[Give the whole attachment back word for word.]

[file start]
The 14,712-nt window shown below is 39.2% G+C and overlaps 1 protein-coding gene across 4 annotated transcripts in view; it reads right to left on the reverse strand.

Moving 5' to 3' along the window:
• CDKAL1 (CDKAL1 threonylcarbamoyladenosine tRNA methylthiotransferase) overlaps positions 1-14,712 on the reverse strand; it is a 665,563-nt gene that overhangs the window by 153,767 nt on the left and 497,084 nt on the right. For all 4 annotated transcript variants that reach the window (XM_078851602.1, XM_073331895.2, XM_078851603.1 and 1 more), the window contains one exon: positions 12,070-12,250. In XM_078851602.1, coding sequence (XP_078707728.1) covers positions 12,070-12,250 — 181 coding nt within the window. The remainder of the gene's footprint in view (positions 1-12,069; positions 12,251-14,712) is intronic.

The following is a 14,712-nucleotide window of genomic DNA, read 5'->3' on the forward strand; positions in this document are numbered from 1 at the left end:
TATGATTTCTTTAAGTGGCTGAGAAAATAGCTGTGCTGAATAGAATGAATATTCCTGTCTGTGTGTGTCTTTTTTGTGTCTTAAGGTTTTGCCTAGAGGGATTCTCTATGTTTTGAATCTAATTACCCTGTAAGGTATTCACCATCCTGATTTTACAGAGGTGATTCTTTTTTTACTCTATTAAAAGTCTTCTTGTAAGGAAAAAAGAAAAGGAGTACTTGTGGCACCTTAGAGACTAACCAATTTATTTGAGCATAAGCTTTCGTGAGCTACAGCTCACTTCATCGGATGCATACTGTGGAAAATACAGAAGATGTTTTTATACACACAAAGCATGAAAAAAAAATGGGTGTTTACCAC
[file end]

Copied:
The 14,712-nt window shown below is 39.2% G+C and overlaps 1 protein-coding gene across 4 annotated transcripts in view; it reads right to left on the reverse strand.

Moving 5' to 3' along the window:
• CDKAL1 (CDKAL1 threonylcarbamoyladenosine tRNA methylthiotransferase) overlaps positions 1-14,712 on the reverse strand; it is a 665,563-nt gene that overhangs the window by 153,767 nt on the left and 497,084 nt on the right. For all 4 annotated transcript variants that reach the window (XM_078851602.1, XM_073331895.2, XM_078851603.1 and 1 more), the window contains one exon: positions 12,070-12,250. In XM_078851602.1, coding sequence (XP_078707728.1) covers positions 12,070-12,250 — 181 coding nt within the window. The remainder of the gene's footprint in view (positions 1-12,069; positions 12,251-14,712) is intronic.

The following is a 14,712-nucleotide window of genomic DNA, read 5'->3' on the forward strand; positions in this document are numbered from 1 at the left end:
TATGATTTCTTTAAGTGGCTGAGAAAATAGCTGTGCTGAATAGAATGAATATTCCTGTCTGTGTGTGTCTTTTTTGTGTCTTAAGGTTTTGCCTAGAGGGATTCTCTATGTTTTGAATCTAATTACCCTGTAAGGTATTCACCATCCTGATTTTACAGAGGTGATTCTTTTTTTACTCTATTAAAAGTCTTCTTGTAAGGAAAAAAGAAAAGGAGTACTTGTGGCACCTTAGAGACTAACCAATTTATTTGAGCATAAGCTTTCGTGAGCTACAGCTCACTTCATCGGATGCATACTGTGGAAAATACAGAAGATGTTTTTATACACACAAAGCATGAAAAAAAAATGGGTGTTTACCAC